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Stewart should stay put if he wants to win

By Jenna Fryer
Associated Press
CHARLOTTE ó If winning really and truly is the most important thing to Tony Stewart, then heíll be hard pressed to find an acceptable reason to leave Joe Gibbs Racing.
But his decision to test the free-agent market is based on so much more than wins and losses, and thatís why Stewart might very well walk away from a team that has currently established itself as the best in NASCAR.
The two-time NASCAR champion embarked on a whirlwind media tour to explain his decision, joking at one point heíd talked more with reporters at Talladega Superspeedway last weekend than heíd spoken to his own mother over the past two years.
Heís won 32 races and a pair of championships with crew chief Greg Zipadelli by his side and car owner Joe Gibbs staunchly in his corner ó no matter the drama and distractions.
Even Stewart, who was humble and humorous during media availability last weekend, was adamant thereís no compelling reason to leave JGR when his contract expires at the end of 2009.
iItís not that weíre looking to leave ó thereís nothing wrong,î he said. iNothingís broke, nothing needs to be fixed. Everything is really good where weíre at right now.î
But itís not so crazy for Stewart to listen to offers, with many dangling team ownership options.
iI think weíre stupid to not look at whatís being offered,î he said. iIt doesnít cost a dime to listen, so weíre definitely interested in some of the offers that have come across. To the best of my knowledge, Iíve never seen or heard about offers like this. Itís something that I feel like, to be right to ourselves, we have to take the opportunity to at least explore those options and listen to what everybody has to say.î
Fair enough.
Now whether he actually takes one of the offers ó which could make him NASCARís highest-paid driver and give him a guaranteed role in the industry long after he hangs up his helmet ó remains to be seen. But the decision could come down to more than just winning.
Stewart has been smart with his money and has enough tucked away to retire today and still maintain his current lifestyle. But heís also built a small empire, collecting a handful of race tracks and fielding cars for four different drivers at Tony Stewart Racing.
He also has his own public relations firm in True Speed Communications, plus other business interests. Running all that requires money, and by exploring free agency, Stewart is driving up his selling price. No matter where he lands, itís going to cost Gibbs or any other team a ton of cash to sign him ó certainly enough for Stewart to support his diverse business portfolio for a long time coming.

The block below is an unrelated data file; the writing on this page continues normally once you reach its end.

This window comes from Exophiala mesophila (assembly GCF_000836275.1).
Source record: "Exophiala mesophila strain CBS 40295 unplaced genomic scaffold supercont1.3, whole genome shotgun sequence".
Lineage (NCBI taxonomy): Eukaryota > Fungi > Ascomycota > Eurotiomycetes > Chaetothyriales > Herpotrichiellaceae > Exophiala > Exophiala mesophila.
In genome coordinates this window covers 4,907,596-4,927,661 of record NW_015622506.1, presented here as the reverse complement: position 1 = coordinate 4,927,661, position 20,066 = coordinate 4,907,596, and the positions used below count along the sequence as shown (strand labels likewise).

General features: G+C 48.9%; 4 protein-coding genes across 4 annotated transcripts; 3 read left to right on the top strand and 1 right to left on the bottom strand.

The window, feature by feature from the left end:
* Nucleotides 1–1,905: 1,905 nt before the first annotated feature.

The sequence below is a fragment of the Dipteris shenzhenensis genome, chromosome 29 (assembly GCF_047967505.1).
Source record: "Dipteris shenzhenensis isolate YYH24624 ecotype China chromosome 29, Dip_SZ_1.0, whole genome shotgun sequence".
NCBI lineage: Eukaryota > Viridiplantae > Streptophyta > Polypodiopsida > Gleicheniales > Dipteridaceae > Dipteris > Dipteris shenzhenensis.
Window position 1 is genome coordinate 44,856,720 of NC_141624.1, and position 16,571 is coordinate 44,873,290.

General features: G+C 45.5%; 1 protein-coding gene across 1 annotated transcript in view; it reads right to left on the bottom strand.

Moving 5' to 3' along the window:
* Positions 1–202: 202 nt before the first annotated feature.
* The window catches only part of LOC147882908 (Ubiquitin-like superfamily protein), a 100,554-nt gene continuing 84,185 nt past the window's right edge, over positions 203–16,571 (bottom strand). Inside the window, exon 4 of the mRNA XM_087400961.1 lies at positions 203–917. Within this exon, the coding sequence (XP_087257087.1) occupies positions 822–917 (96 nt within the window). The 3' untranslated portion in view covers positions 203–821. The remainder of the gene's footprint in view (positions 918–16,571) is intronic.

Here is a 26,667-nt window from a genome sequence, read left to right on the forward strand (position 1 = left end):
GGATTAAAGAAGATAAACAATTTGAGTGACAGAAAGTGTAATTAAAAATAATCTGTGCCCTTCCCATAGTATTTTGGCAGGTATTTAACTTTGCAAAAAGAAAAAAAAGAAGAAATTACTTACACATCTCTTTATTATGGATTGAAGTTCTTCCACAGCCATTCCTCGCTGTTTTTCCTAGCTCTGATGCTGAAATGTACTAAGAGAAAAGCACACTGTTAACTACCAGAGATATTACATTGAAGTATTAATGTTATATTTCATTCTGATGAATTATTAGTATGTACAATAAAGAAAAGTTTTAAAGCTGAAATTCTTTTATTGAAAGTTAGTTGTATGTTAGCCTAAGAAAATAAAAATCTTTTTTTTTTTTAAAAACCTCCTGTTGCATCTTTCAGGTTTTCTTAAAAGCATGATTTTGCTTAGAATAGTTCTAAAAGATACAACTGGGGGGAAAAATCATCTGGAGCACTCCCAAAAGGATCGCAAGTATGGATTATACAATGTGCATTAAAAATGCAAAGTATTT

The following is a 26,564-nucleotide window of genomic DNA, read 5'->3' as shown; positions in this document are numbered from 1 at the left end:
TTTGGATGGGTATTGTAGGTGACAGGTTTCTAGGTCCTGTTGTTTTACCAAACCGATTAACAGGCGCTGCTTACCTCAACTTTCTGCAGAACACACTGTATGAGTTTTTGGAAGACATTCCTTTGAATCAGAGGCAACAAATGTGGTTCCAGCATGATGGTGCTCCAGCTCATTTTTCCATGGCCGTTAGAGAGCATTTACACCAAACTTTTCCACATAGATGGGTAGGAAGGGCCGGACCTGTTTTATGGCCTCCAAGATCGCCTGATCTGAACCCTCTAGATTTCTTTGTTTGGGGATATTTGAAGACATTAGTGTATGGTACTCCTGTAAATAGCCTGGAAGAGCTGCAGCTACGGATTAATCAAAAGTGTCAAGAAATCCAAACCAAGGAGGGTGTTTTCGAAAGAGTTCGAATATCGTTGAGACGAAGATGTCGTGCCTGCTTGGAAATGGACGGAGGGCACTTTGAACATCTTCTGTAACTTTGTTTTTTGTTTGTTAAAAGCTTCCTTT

Then comes the ownership aspect. Being in charge appeals to him, and running a race team gives Stewart a challenge away from his own race car.
iI never thought (ownership) would even be an option, but I have to admit ó that is something that has been intriguing about this so far is the possibility,î he said. iI enjoy the challenge of trying to help a part of something that grows, and weíve been a part of that as a driver at Joe Gibbs Racing.
iThe idea that thereís that potential, that we might have that opportunity to be a car owner, is something that is very exciting. Thereís not just one, but thereís a couple offers out there that have offered that. To me, I donít remember anybody being in that situation and to me, itís pretty humbling.î
Taking on that responsibility also would assure Stewart a place in the garage when he decides to stop driving.
Despite his moaning about the NASCAR grind ó itís a taxing 38-race schedule thatís littered with testing dates, sponsor appearances and promotional work ó it has become Stewartís norm over the past decade. He turns 37 next month, and isnít likely to drive at this level another 10 years.
When itís time to get out of the car, there might not be another reason for Stewart to return to the Cup garage. Many of NASCARís longtime stars have moved into the broadcasting booth, and with his brutal honesty and sharp wit, Stewart would be a natural.
But at his core, Stewart is not a talking head.
He cares deeply about racing and loves being involved at every level. He understands cars, isnít afraid to get dirty and is more comfortable in a garage stall than he would be behind a camera. For him, NASCAR ownership is a natural fit.
iTony has networked his entire career,î Dale Earnhardt Jr. said. iHe has a lot of relationships with people that would serve him well should he decide to become a Cup owner. I think he could accomplish his goals however he wants to stack it up.î

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